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Original Sooty TV puppet sells at auction for record £14,500

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2018-09-04

Sooty the Bear is one of Britain's best-loved children's TV characters, having entertained generations for 70 years
Sooty the Bear is one of Britain's best-loved children's TV characters, having entertained generations for 70 years (Image: Hansons Auctioneers)

A Sooty puppet originally used on TV by Harry Corbett stunned experts this week when it sold at auction for £14,500 ($16,000).

The famous yellow bear is one of Britain’s best-loved children’s TV characters of the past 70 years.

The 60-year-old puppet was initially expected to sell for just £2,000 – £3,000 at Hansons Auctioneers in Derbyshire on September 3, but sparked a bidding war which was eventually won by an anonymous collector in the room.

“It’s an astonishing figure and I’m delighted for the sellers,” said auctioneer Charles Hanson. “This is a world-record price for the sale of a Sooty puppet.”

Sooty began life in 1948, when children’s entertainer Harry Corbett bought his son Matthew a bear puppet whilst on holiday in Blackpool.

The bear was originally all-yellow, so to help it show up better on black-and-white television, Corbett blackened its ears and nose with soot, which gave the character his name.

He then incorporated the puppet into his magic act, and rose to stardom in 1952 by winning a BBC television talent show.

Harry Corbett, pictured in the 1960s with Sooty and his co-stars Sweep the Dog and Soo the Panda
Harry Corbett, pictured in the 1960s with Sooty and his co-stars Sweep the Dog and Soo the Panda (Image: Thames Television)

It was the start of a remarkable career, and more than 850 episodes later Sooty holds the record as the U.K’s longest-running continuing children’s programme.

During that time the character was inherited by Corbett’s son Matthew, and then passed on to fellow actor and Sooty enthusiast Richard Cadell who continues to star with him on TV.

Back in 2008, Cadell had set the previous record for a Sooty puppet when he acquired another of Corbett’s original 1950s bears for £3,100 ($3,430).

The bear sold at Hansons was one of Corbett’s original puppets used on television during the 1950s.

In September 1957 he had sent it as a gift to his friend Arthur Abbott, a big band musician and fellow performer on the Blackpool circuit, along with a letter which read:

“I have great pleasure in sending you one of the Sootys which I have used on television. Actually, he was in a programme where he got rather messed up, and he has since been washed. However, when he has a brush up I am sure he will look very nice. Again, many thanks and best wishes – Harry Corbett.”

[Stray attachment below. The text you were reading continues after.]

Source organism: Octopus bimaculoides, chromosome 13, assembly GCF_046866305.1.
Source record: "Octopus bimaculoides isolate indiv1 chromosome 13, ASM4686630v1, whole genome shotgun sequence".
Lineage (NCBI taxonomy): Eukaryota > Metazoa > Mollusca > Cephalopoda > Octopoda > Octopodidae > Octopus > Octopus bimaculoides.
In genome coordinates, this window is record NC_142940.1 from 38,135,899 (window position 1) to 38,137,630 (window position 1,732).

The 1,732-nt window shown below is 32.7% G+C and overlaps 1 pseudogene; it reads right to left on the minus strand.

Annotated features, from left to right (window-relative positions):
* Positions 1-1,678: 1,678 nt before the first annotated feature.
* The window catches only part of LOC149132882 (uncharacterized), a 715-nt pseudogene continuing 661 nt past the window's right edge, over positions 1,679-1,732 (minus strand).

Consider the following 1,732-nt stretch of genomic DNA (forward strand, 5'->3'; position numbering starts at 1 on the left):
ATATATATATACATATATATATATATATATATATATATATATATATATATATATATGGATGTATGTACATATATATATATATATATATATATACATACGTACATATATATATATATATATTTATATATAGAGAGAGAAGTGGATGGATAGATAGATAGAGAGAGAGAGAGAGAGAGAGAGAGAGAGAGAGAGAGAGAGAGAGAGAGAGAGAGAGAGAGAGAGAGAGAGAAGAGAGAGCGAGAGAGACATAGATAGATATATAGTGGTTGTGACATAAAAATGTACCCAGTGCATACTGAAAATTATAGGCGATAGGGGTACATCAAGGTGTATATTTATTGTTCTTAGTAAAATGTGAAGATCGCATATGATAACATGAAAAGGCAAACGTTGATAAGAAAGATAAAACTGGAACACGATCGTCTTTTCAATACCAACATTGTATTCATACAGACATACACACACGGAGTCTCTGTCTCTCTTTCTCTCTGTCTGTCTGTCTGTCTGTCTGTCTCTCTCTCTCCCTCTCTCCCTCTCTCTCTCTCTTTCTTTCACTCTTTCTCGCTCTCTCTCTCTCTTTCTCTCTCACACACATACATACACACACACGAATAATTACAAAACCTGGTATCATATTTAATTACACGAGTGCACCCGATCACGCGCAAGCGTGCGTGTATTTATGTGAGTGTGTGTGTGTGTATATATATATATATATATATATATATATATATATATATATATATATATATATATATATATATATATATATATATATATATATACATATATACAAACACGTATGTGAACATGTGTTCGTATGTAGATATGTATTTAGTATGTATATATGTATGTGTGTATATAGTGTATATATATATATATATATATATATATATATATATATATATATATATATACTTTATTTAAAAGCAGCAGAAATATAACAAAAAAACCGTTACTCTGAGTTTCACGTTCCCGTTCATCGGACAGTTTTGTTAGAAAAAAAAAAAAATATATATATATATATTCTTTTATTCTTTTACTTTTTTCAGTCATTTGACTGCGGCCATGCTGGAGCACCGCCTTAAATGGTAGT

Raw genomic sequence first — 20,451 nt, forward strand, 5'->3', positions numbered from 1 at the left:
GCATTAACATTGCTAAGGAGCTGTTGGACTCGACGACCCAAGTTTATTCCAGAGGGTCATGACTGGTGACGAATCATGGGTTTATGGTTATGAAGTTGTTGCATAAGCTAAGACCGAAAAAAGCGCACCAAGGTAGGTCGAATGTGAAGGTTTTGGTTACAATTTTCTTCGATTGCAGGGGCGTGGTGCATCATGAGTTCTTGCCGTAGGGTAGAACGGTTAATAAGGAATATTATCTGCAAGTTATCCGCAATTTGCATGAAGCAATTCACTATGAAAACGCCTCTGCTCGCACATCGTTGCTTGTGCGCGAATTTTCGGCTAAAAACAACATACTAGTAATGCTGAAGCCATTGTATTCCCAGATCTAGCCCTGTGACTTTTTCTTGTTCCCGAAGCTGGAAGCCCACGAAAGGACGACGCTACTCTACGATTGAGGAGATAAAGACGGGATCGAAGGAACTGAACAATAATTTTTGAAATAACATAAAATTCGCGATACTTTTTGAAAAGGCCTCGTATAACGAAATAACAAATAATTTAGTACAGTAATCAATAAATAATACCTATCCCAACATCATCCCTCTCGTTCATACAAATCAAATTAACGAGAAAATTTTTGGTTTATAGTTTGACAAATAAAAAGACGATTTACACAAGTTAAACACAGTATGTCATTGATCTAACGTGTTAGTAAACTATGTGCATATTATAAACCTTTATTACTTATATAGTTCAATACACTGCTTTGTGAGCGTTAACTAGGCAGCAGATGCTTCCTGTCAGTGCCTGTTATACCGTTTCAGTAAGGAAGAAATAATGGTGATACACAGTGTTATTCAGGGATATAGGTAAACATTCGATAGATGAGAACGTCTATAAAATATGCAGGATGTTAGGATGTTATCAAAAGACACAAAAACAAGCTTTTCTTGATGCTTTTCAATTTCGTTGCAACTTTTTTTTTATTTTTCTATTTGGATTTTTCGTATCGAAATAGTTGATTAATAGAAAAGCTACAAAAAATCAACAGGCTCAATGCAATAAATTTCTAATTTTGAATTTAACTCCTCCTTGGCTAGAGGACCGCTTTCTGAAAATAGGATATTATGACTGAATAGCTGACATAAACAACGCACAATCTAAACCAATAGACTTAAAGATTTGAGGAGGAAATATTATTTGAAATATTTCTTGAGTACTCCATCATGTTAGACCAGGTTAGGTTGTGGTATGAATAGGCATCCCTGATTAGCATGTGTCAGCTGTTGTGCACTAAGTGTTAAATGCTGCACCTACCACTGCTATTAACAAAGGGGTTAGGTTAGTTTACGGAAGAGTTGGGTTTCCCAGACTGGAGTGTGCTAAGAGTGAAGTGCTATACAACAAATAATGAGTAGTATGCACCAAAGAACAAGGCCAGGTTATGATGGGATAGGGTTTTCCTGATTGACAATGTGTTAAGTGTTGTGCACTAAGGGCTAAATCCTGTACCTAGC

Auctioneer Charles Hanson takes to the rostrum with a familiar yellow-co-star
Auctioneer Charles Hanson took to the rostrum on September 3 with a familiar yellow-co-star (Image: Hansons Auctioneers)

Having remained in Abbott’s family for over 60 years, it was eventually consigned to sale by his son Dr Steven Abbott, who said after the sale:

“I loved watching The Sooty Show with my sister, Lorraine, when I was a child. The puppet was in our toy box. He was given to my father two years before I was born and when my sister was 16 months old. We knew he was a genuine Sooty from the TV show but were allowed to play with him.”

“Naturally, I’m delighted this price was achieved. I couldn’t imagine anyone other than Charles Hanson selling Sooty. Of all the well-known TV experts, Charles is the one with the persona of someone who’s 50% fun, 50% crazy and yet 100% salesman.

“When my mother was alive and she noticed an expensive price in a shop or restaurant she’d always say, ‘how much?’ She would certainly have said ‘how much?’ about this.”

The sale marks the second time this year that an iconic British TV puppet has popped up on the auction block.

Earlier in May, an Emu puppet made for the late children’s TV star and entertainer Rod Hull was offered for sale at the Chippenham Auction Rooms, where it sold for £8,680 ($9,600) – more than eight times its top estimate.

The winning bidder on that occasion was puppeteer Phil Fletcher, the man behind the popular CBBC character Hacker the Dog and a renowned collector of television puppets and memorabilia.


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